The following complete article may be found under :
C. J. Ballhausen, Introduction to Ligand Field Theory.
McGraw-Hill, New York, 1962, pages 2-6.
History of the Crystal Field Approach
C. J. Ballhausen
Taken from C.J. Ballhausen,
Introduction the Ligand Field Theory,
pages 2 - 6.
1-b. Theories of Bonding
The all-important question for the coordination compounds of the
transition metals is this: How does one describe and characterize the bonding
between the central ion and the ligands in terms of some electronic theory?
In modern times three methods have been used to solve the problems of the
nature of these bonds and to account for the other properties of the
complexes. They are:
1. The molecular-orbital method
2. The valence-bond theory
3. The crystal or ligand field theory
Until recently, most chemists working with the complexes of the
transition metal ions have been mainly interested in the application of the
valence-bond theory as exemplified by Pauling 2
in his famous book "The Nature of the Chemical Bond."
Special emphasis was there laid upon the
magnetic properties of the complexes, and a seemingly successful theory was
built upon those features.
However, more than twenty years have passed since
Van Vleck 3-5
demonstrated the superiority of the crystal field approach in the discussion
of the magnetic properties of inorganic complexes. Now, it must at once
be said that for the complexes under discussion both the valence-bond
picture and the crystal field picture can be considered as a specialization of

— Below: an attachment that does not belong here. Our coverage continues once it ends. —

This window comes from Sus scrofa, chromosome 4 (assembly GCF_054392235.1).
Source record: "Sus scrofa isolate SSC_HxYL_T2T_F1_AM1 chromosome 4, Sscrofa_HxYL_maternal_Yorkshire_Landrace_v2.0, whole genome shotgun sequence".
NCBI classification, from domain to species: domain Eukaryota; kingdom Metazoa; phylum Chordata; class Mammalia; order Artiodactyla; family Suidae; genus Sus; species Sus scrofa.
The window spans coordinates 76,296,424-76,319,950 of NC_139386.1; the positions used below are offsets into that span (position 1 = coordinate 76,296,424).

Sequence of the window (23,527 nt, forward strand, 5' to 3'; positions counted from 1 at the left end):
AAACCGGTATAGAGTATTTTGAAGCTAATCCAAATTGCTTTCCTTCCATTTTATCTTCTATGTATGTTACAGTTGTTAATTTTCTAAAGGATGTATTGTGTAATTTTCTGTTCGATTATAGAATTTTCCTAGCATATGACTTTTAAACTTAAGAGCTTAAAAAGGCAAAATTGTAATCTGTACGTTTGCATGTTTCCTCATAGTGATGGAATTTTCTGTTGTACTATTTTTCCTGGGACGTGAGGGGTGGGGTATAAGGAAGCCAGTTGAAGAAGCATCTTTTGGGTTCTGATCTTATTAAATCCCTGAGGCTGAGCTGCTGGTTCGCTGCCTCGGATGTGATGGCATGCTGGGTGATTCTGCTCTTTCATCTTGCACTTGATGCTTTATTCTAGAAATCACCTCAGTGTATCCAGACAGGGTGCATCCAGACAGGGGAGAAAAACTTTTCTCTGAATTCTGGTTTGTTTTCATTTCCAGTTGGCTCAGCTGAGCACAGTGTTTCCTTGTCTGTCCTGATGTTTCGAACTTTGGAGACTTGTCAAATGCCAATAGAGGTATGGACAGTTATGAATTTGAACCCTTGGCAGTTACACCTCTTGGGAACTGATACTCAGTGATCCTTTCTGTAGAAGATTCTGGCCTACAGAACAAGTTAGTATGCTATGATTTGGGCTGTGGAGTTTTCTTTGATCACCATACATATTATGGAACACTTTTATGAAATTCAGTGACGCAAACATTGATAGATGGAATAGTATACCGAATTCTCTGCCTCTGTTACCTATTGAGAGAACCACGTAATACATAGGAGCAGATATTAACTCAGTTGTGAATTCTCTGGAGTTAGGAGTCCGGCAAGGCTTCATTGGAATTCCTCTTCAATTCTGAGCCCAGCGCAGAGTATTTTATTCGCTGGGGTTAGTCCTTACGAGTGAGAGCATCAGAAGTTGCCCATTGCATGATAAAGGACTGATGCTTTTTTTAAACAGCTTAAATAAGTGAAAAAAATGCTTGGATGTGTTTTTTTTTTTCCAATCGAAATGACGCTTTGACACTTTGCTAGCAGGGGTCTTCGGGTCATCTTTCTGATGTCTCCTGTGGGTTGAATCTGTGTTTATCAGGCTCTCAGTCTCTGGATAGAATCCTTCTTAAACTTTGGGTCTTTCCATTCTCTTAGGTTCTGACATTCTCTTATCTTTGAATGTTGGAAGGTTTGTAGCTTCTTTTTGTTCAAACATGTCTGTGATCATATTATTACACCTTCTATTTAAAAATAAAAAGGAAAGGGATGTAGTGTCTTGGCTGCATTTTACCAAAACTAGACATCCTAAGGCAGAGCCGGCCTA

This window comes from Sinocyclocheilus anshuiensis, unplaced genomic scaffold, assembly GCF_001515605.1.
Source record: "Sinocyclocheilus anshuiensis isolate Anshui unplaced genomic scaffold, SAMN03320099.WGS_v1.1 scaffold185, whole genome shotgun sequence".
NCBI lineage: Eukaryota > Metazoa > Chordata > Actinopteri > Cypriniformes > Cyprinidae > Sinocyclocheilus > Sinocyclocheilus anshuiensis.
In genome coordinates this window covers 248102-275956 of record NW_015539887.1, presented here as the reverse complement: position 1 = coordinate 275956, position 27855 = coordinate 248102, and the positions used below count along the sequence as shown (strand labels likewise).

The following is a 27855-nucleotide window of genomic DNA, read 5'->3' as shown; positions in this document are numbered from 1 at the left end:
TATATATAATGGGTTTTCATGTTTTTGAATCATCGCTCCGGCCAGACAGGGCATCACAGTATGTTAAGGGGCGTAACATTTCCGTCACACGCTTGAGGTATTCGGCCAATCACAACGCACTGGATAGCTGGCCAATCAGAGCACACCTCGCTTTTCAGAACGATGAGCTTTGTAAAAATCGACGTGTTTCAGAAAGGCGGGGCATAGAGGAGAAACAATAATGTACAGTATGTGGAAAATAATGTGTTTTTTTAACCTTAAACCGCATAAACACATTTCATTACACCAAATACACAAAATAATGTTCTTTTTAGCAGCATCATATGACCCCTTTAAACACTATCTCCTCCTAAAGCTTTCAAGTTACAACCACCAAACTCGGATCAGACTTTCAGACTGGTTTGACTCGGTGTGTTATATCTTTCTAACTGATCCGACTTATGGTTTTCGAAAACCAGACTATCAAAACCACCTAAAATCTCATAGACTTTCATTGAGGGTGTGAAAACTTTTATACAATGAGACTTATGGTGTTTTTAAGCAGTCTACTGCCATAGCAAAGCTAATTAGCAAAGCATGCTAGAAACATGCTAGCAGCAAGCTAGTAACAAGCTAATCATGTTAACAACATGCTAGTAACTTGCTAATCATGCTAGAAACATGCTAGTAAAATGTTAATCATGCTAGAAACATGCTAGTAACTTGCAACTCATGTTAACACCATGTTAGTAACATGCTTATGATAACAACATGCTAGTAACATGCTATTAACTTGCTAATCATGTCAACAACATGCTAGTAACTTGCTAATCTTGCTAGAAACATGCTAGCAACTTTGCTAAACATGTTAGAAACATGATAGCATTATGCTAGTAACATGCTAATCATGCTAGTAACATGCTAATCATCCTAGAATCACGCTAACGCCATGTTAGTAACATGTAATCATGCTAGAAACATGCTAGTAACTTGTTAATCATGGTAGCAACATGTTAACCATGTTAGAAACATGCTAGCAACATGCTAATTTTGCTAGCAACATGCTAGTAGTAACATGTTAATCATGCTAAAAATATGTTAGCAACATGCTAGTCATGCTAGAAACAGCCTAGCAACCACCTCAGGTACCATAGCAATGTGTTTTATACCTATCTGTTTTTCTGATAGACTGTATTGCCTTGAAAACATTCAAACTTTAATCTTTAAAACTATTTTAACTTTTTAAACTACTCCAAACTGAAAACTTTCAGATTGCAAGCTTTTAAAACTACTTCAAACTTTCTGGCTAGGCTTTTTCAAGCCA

the molecular-orbital method.5,7
Indeed, the most useful approach to these
compounds is now called the ligand field theory, which is really nothing
more than a hybridization of the ideas of Bethe 6 and
Van Vleck 3,4 with those
of Mulliken 5. Thus the best features of both the valence-bond picture
and the crystal field theory are incorporated in the ligand field theory, and it
is this theory with which we shall be mostly concerned. As we shall not in
this book follow the historical line of development,
it is perhaps of some
value to scan briefly through the most important papers from which the
present theory has emerged.
1-c. History of the Crystal Field Approach
The basic idea of the crystal field theory, namely, that the metal ion in
the complexes is subjected to an electric field originating from the ligands,
is due to Becquerel 8 (1929).
The same year saw this proposal formulated
into an exact theory by Bethe 6 .
In a now classic paper, Bethe investigated,